Good Afternoon, Graduates, Loved Ones, and members of the Tufts Community: Today is a day of celebration. Today is a day of reflection.
It a celebration of your commencement and I invite you to be part of my reflection about what it means to be practical visionary and change agent. I consider myself to be on the transition team; those of us that understand that we are simultaneously living in today’s world as we know it and the one that is emerging. We also believe that this transition is one that should be just and sustainable.
Not one that wraps itself in nostalgia of yesteryear. For those of you unfamiliar, a practical visionary, are urban planners and civic leaders, who are motivated to solve complex social problems in aspirations and tactical ways. Change agents, on the other hand, are individuals who are capable of turning strategy into reality. Let's be honest, urban planners and civic leaders are mostly practical visionaries.
Yet the world as we know it and the one that is emerging has created a new legitimacy for the change agent role.In today’s world and the one emerging, the ability to combine both is the difference between business as usual and rewriting the rules that will allow social justice and sustainability to become central pillars for how we manage the public commons - whether that’s at home or abroad.
In the emerging world, impact must be measurable, cross-discipline, and cross-sector.
If it's to be just…
It must be centered on those whose labor - paid and unpaid - fueled the economic engine that created the world as we know it. It is their neighborhoods, their livelihoods, and their identities that are 1 to 2 degrees away from no longer existing. I say their but these neighborhoods are the very places that saw my parents fall in and out of love, where my wife and her family fled the remnants of a bloody Civil War, the forgotten pockets of America that raised us both, and where our families live today. These truth shape me. And your truths should shape you.
That is why instead of choosing one lane or one career, I defied all my mentors, peers, and even my own village. Today I encourage you to follow suit. You see, I made choices seen by some as risky, but in the end were critical because it defied the very expectations that too often leave us with results that nobody wants.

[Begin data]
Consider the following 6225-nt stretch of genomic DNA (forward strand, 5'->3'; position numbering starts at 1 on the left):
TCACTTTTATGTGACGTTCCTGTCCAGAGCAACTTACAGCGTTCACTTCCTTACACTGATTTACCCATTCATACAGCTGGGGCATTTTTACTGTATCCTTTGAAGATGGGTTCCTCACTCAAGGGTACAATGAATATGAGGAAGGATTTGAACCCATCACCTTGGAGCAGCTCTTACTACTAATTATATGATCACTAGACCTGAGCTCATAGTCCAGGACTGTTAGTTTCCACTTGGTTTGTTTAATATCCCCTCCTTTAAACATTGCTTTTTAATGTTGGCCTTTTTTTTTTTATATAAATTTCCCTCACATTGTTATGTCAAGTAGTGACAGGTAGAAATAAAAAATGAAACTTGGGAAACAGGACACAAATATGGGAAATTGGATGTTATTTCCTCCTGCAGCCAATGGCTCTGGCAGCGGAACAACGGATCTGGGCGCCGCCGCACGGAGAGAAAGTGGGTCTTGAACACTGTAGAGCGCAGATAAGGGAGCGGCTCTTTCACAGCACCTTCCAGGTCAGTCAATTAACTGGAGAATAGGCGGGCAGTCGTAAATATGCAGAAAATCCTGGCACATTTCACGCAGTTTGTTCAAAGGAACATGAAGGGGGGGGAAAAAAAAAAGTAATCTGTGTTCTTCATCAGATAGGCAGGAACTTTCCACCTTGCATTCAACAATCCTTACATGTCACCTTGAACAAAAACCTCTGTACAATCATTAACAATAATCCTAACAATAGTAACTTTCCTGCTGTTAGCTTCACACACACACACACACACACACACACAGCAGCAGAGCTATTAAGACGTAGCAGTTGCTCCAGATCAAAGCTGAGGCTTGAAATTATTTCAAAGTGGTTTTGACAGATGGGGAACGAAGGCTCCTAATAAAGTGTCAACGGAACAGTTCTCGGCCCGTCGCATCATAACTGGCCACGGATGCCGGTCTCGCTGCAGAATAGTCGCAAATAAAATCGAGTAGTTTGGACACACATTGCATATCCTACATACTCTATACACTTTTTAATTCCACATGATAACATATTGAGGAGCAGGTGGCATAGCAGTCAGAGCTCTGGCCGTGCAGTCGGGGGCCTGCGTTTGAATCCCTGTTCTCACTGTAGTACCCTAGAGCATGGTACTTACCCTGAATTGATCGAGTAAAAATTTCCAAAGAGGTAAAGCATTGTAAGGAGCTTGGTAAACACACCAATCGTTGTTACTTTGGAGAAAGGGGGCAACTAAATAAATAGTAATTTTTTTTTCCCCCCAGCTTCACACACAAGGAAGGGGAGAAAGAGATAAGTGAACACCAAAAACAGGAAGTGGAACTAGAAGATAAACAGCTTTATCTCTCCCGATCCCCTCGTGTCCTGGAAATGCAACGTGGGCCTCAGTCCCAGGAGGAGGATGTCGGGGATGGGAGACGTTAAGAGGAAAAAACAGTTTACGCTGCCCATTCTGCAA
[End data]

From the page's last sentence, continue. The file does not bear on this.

Instead of joining the executive director shuffle that afflicts the non-profit sector, I joined state government. Instead of making it a lifetime pathway, I became an urban planner, hiding in the comfort of my specialty knowledge and my political pragmatism. I was comfortable. Then Election Day, Tuesday, November 8th, 2016 took place. I could not sit on the sidelines. I decided then that I would finally embrace becoming a practical visionary and change agent - what I like to call a movement building professional.
Then two years later on Election Day, Tuesday, September 4th, 2018, a diverse coalition of voters defied conventional logic and elected the first Black woman to the US Congress in the history of our state.
We showed that the impossible can be possible and that this only happens at the intersection of people/ planning/ and politics. We showed that when we lead with love / and the full diversity of who we are as a country and in this case the Greater Boston community, that we can reimagine the politics of what's possible. And most important make it a reality!
This for me is the hallmark of being a movement professional is the commitment to build leaders, movements, and organizations that execute the work every day. That’s what guides me every day. As you embark on your professional and personal journeys, I want to share with you a set of lessons that can help you navigate today’s world and the one that’s emerging.
Whether it's the criminal justice reform, transportation, education equity, or climate preparedness - the sustainability of the public commons is about the art of political decision making.
To ignore this, is the difference between success and failure. Do embrace that failure is an option and the only way you learn how to flip the playbook. Whether its a boss, a friend, or a mentor, do not do what others expect of you. Do exactly what your mind-heart-spirit whispers to you when no else is watching or listening. Do the work that does not make the headlines: be relational, be detailed oriented, and inspire those around you too dig deeper. All of us carry our hopes and fears with us everyday. Yet we ignore how they become barriers and biases that get in the way of our work. Do the work that it takes to build trust, be vulnerable, and have courage. Without these three, the change you seek is not attainable. We get to make a living from making social change, but we also get to go home at the end of the day. Do invest in the capacity for others to lead and for them to sustain the work themselves.
The biggest lesson of all. People and Politics set the rules of engagement for us in the world of planning. And these rules are being rewritten as I speak. A reality that you must navigate to move your work, and most importantly, solutions forward. Our mission as movement professionals, is the rugged pursuit of shared common good; therefore the challenge from me, to all of you is the following:
As a hearty New Englander bear with me on this one. Lighthouses in many ways are a relic of our past. But in today’s world and the one emerging, I need all of you to become the lighthouse, a beacon of light that never fades on our shores. Not in the dark days that history is casting upon us today or in the distant light of tomorrow’s emerging world. My hope for all graduates today is that you dedicate yourselves to making the Commonwealth, America, and the world, a place where have a stake in doing good for each other.
Join me in making the commitment to be part of this transition team with me.